Chemistry of Fossil Fuels and Biofuels (Cambridge Series in Chemical Engineering)

Chemistry of Fossil Fuels and Biofuels (Cambridge Series in Chemical Engineering)

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Harold Schobert
Cambridge University Press, 1/17/2013
EAN 9780521114004, ISBN10: 0521114004

Hardcover, 497 pages, 24.7 x 17.4 x 2.6 cm
Language: English

Focusing on today's major fuel resources – ethanol, biodiesel, wood, natural gas, petroleum products and coal – this book discusses the formation, composition and properties of the fuels, and the ways in which they are processed for commercial use. It examines the origin of fuels through natural processes such as photosynthesis and the geological transformation of ancient plant material; the relationships between their composition, molecular structures and physical properties; and the various processes by which they are converted or refined into the fuel products appearing on today's market. Fundamental chemical aspects such as catalysis and the behaviour of reactive intermediates are presented, and global warming and anthropogenic carbon dioxide emissions are also discussed. The book is ideal for graduate students in energy engineering, chemical engineering, mechanical engineering and chemistry, as well as professional scientists and engineers.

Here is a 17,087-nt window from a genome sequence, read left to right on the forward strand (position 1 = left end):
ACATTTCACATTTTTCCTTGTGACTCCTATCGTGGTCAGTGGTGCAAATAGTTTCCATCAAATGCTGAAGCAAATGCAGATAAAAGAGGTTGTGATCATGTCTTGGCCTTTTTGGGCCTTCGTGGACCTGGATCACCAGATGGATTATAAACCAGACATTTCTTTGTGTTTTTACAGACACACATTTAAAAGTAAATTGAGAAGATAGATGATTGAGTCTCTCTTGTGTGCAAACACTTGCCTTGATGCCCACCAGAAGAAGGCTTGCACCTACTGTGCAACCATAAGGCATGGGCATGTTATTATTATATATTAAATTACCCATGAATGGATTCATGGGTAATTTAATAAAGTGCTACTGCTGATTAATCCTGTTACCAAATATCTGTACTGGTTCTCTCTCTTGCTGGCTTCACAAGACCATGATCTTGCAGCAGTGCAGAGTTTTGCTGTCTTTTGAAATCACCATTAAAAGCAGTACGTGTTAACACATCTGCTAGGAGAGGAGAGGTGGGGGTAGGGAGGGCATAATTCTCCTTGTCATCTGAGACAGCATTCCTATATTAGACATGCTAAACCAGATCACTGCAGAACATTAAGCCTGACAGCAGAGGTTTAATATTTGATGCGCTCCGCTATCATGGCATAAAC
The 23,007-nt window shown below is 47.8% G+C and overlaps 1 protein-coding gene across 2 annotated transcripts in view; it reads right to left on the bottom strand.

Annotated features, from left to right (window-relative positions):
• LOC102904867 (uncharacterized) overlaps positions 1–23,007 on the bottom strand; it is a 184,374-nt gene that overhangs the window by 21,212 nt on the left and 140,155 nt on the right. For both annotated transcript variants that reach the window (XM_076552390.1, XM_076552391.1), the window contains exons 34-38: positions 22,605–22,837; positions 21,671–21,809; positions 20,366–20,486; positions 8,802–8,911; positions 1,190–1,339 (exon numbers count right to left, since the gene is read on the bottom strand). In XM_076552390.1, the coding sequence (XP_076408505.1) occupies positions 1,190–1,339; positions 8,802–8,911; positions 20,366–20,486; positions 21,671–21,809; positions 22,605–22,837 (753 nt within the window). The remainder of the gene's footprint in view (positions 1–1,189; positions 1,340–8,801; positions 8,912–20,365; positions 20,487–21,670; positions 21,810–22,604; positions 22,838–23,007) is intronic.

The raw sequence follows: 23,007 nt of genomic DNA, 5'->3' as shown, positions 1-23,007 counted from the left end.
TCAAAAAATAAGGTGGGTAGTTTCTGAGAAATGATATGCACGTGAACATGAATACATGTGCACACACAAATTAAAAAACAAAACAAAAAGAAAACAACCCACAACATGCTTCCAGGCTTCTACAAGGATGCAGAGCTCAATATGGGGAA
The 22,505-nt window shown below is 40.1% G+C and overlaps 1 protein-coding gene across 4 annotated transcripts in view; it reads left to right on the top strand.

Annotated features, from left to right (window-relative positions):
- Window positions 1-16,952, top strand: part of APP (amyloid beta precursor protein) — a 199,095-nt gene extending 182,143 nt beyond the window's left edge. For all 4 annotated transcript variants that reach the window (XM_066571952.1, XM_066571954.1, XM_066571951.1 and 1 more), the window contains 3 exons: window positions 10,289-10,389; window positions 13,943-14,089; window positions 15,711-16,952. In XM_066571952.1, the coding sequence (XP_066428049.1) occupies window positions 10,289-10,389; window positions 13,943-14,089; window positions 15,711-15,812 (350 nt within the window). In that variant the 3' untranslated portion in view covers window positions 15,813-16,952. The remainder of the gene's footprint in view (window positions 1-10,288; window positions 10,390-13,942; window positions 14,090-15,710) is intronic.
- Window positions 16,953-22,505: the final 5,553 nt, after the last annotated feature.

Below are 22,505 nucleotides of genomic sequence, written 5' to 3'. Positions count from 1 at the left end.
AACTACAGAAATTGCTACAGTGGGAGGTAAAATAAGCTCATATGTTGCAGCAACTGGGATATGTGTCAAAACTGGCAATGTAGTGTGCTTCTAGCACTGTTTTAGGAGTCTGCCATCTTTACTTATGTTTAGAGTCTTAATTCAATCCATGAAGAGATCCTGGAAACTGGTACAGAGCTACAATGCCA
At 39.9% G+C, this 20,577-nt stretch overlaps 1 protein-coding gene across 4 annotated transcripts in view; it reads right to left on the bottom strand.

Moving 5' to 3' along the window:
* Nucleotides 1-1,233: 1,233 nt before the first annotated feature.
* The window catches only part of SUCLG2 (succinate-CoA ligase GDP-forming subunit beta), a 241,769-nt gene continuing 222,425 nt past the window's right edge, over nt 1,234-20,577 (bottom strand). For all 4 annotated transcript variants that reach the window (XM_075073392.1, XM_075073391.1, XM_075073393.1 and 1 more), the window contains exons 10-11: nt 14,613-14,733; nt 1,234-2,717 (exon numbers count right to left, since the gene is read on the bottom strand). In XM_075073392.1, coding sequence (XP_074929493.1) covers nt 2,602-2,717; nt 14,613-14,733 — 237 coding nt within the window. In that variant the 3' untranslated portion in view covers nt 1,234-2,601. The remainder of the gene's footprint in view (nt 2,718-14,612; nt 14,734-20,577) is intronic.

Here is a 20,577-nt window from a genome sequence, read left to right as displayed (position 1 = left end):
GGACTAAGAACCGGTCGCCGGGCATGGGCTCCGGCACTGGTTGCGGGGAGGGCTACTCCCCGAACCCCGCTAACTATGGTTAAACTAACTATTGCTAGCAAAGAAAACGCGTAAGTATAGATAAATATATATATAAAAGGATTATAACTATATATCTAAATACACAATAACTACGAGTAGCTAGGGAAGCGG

1. Fuels and the global carbon cycle
2. Catalysis, enzymes and proteins
3. Photosynthesis and the formation of polysaccharides
4. Ethanol
5. Plant oils and biodiesel
6. Composition and reactions of wood
7. Reactive intermediates
8. Formation of fossil fuels
9. Structure-property relationships among hydrocarbons
10. Composition, properties and processing of natural gas
11. Composition, properties and classification of petroleum
12. Petroleum distillation
13. Heterogeneous catalysis
14. Catalytic routes to gasoline
15. Middle distillate fuels
16. Thermal processing in refining
17. Composition, properties and classification of coals
18. The inorganic chemistry of coals
19. Production of synthetic gas
20. Gas treatment and shifting
21. Uses of synthetic gas
22. Direct production of liquid fuels from coal pyrolysis
23. Carbonization and coking of coal
24. Carbon products from fossil and biofuels
25. Carbon dioxide.